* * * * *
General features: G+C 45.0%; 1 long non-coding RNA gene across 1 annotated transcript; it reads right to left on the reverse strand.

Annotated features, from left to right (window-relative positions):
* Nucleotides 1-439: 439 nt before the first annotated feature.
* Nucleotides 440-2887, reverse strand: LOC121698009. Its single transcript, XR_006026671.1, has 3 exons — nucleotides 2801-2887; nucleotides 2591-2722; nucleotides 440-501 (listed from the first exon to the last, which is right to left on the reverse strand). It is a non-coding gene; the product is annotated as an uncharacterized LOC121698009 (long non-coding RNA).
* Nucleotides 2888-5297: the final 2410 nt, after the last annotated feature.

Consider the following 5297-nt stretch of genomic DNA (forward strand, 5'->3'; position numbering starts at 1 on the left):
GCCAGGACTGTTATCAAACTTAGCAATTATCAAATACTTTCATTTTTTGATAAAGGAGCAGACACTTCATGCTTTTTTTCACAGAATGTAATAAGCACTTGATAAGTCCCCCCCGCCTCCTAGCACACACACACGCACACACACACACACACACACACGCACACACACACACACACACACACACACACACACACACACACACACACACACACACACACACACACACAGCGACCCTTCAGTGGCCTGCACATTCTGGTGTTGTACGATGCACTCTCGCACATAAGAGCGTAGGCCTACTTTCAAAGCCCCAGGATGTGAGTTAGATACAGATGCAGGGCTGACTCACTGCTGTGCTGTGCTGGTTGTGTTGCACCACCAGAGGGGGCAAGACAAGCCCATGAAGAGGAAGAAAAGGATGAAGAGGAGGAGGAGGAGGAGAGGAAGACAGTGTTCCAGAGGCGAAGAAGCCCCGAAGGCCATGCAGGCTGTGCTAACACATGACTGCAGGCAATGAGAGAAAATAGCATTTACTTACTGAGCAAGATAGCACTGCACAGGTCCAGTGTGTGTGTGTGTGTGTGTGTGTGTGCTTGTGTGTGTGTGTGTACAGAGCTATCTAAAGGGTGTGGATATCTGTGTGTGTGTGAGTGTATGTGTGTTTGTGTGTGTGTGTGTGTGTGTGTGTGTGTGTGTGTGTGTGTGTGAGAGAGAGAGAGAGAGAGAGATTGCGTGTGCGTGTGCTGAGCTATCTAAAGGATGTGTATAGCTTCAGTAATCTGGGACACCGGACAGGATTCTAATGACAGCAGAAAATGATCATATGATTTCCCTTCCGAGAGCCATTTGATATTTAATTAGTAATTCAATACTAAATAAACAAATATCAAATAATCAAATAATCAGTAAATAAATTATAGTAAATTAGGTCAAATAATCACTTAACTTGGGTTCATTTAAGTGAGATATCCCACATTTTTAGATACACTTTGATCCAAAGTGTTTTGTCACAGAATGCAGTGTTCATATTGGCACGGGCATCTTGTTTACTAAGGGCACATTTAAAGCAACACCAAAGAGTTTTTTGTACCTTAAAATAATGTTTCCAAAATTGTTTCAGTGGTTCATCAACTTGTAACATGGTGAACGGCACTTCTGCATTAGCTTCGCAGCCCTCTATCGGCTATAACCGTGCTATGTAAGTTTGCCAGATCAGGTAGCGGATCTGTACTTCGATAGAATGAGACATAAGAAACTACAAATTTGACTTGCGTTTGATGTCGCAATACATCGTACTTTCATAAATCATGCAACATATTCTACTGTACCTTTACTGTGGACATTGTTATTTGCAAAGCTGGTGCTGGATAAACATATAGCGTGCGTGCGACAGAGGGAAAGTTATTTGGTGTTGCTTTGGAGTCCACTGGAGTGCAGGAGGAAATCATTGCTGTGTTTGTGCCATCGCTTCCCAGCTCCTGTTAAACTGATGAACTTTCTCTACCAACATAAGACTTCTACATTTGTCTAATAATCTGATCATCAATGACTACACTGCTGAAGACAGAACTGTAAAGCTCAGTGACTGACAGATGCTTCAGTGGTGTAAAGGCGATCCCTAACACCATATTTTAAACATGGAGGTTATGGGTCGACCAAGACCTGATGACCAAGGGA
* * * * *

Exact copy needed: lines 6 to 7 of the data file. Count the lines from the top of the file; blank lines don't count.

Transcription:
Consider the following 5297-nt stretch of genomic DNA (forward strand, 5'->3'; position numbering starts at 1 on the left):
GCCAGGACTGTTATCAAACTTAGCAATTATCAAATACTTTCATTTTTTGATAAAGGAGCAGACACTTCATGCTTTTTTTCACAGAATGTAATAAGCACTTGATAAGTCCCCCCCGCCTCCTAGCACACACACACGCACACACACACACACACACACACGCACACACACACACACACACACACACACACACACACACACACACACACACACACACACACACACACACAGCGACCCTTCAGTGGCCTGCACATTCTGGTGTTGTACGATGCACTCTCGCACATAAGAGCGTAGGCCTACTTTCAAAGCCCCAGGATGTGAGTTAGATACAGATGCAGGGCTGACTCACTGCTGTGCTGTGCTGGTTGTGTTGCACCACCAGAGGGGGCAAGACAAGCCCATGAAGAGGAAGAAAAGGATGAAGAGGAGGAGGAGGAGGAGAGGAAGACAGTGTTCCAGAGGCGAAGAAGCCCCGAAGGCCATGCAGGCTGTGCTAACACATGACTGCAGGCAATGAGAGAAAATAGCATTTACTTACTGAGCAAGATAGCACTGCACAGGTCCAGTGTGTGTGTGTGTGTGTGTGTGTGTGCTTGTGTGTGTGTGTGTACAGAGCTATCTAAAGGGTGTGGATATCTGTGTGTGTGTGAGTGTATGTGTGTTTGTGTGTGTGTGTGTGTGTGTGTGTGTGTGTGTGTGTGTGTGTGAGAGAGAGAGAGAGAGAGAGATTGCGTGTGCGTGTGCTGAGCTATCTAAAGGATGTGTATAGCTTCAGTAATCTGGGACACCGGACAGGATTCTAATGACAGCAGAAAATGATCATATGATTTCCCTTCCGAGAGCCATTTGATATTTAATTAGTAATTCAATACTAAATAAACAAATATCAAATAATCAAATAATCAGTAAATAAATTATAGTAAATTAGGTCAAATAATCACTTAACTTGGGTTCATTTAAGTGAGATATCCCACATTTTTAGATACACTTTGATCCAAAGTGTTTTGTCACAGAATGCAGTGTTCATATTGGCACGGGCATCTTGTTTACTAAGGGCACATTTAAAGCAACACCAAAGAGTTTTTTGTACCTTAAAATAATGTTTCCAAAATTGTTTCAGTGGTTCATCAACTTGTAACATGGTGAACGGCACTTCTGCATTAGCTTCGCAGCCCTCTATCGGCTATAACCGTGCTATGTAAGTTTGCCAGATCAGGTAGCGGATCTGTACTTCGATAGAATGAGACATAAGAAACTACAAATTTGACTTGCGTTTGATGTCGCAATACATCGTACTTTCATAAATCATGCAACATATTCTACTGTACCTTTACTGTGGACATTGTTATTTGCAAAGCTGGTGCTGGATAAACATATAGCGTGCGTGCGACAGAGGGAAAGTTATTTGGTGTTGCTTTGGAGTCCACTGGAGTGCAGGAGGAAATCATTGCTGTGTTTGTGCCATCGCTTCCCAGCTCCTGTTAAACTGATGAACTTTCTCTACCAACATAAGACTTCTACATTTGTCTAATAATCTGATCATCAATGACTACACTGCTGAAGACAGAACTGTAAAGCTCAGTGACTGACAGATGCTTCAGTGGTGTAAAGGCGATCCCTAACACCATATTTTAAACATGGAGGTTATGGGTCGACCAAGACCTGATGACCAAGGGA